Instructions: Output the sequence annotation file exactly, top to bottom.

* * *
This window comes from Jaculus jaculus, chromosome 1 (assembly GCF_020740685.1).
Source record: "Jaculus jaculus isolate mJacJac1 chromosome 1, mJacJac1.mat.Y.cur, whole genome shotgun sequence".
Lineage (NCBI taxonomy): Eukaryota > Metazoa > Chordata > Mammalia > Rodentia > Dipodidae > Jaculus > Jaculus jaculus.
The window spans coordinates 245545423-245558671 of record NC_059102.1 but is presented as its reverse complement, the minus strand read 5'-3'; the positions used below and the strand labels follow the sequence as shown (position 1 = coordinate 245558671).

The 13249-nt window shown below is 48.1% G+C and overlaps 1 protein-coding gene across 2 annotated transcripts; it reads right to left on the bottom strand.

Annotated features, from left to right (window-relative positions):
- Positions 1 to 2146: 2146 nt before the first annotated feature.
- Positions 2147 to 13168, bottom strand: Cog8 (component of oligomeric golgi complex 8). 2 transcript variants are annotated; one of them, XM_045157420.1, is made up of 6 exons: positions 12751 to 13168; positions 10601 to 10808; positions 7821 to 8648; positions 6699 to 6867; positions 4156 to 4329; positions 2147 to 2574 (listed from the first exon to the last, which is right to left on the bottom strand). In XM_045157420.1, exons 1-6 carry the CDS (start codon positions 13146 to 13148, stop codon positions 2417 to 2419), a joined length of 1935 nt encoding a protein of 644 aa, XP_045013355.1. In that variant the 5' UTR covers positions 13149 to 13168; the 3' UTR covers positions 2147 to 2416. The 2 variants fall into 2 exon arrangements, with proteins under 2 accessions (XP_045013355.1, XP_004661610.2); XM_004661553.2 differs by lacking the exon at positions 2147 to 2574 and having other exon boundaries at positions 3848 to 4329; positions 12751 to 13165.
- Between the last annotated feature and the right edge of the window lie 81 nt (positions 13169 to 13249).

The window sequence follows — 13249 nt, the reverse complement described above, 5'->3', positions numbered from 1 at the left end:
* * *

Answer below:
This window comes from Jaculus jaculus, chromosome 1 (assembly GCF_020740685.1).
Source record: "Jaculus jaculus isolate mJacJac1 chromosome 1, mJacJac1.mat.Y.cur, whole genome shotgun sequence".
Lineage (NCBI taxonomy): Eukaryota > Metazoa > Chordata > Mammalia > Rodentia > Dipodidae > Jaculus > Jaculus jaculus.
The window spans coordinates 245545423-245558671 of record NC_059102.1 but is presented as its reverse complement, the minus strand read 5'-3'; the positions used below and the strand labels follow the sequence as shown (position 1 = coordinate 245558671).

The 13249-nt window shown below is 48.1% G+C and overlaps 1 protein-coding gene across 2 annotated transcripts; it reads right to left on the bottom strand.

Annotated features, from left to right (window-relative positions):
- Positions 1 to 2146: 2146 nt before the first annotated feature.
- Positions 2147 to 13168, bottom strand: Cog8 (component of oligomeric golgi complex 8). 2 transcript variants are annotated; one of them, XM_045157420.1, is made up of 6 exons: positions 12751 to 13168; positions 10601 to 10808; positions 7821 to 8648; positions 6699 to 6867; positions 4156 to 4329; positions 2147 to 2574 (listed from the first exon to the last, which is right to left on the bottom strand). In XM_045157420.1, exons 1-6 carry the CDS (start codon positions 13146 to 13148, stop codon positions 2417 to 2419), a joined length of 1935 nt encoding a protein of 644 aa, XP_045013355.1. In that variant the 5' UTR covers positions 13149 to 13168; the 3' UTR covers positions 2147 to 2416. The 2 variants fall into 2 exon arrangements, with proteins under 2 accessions (XP_045013355.1, XP_004661610.2); XM_004661553.2 differs by lacking the exon at positions 2147 to 2574 and having other exon boundaries at positions 3848 to 4329; positions 12751 to 13165.
- Between the last annotated feature and the right edge of the window lie 81 nt (positions 13169 to 13249).

The window sequence follows — 13249 nt, the reverse complement described above, 5'->3', positions numbered from 1 at the left end: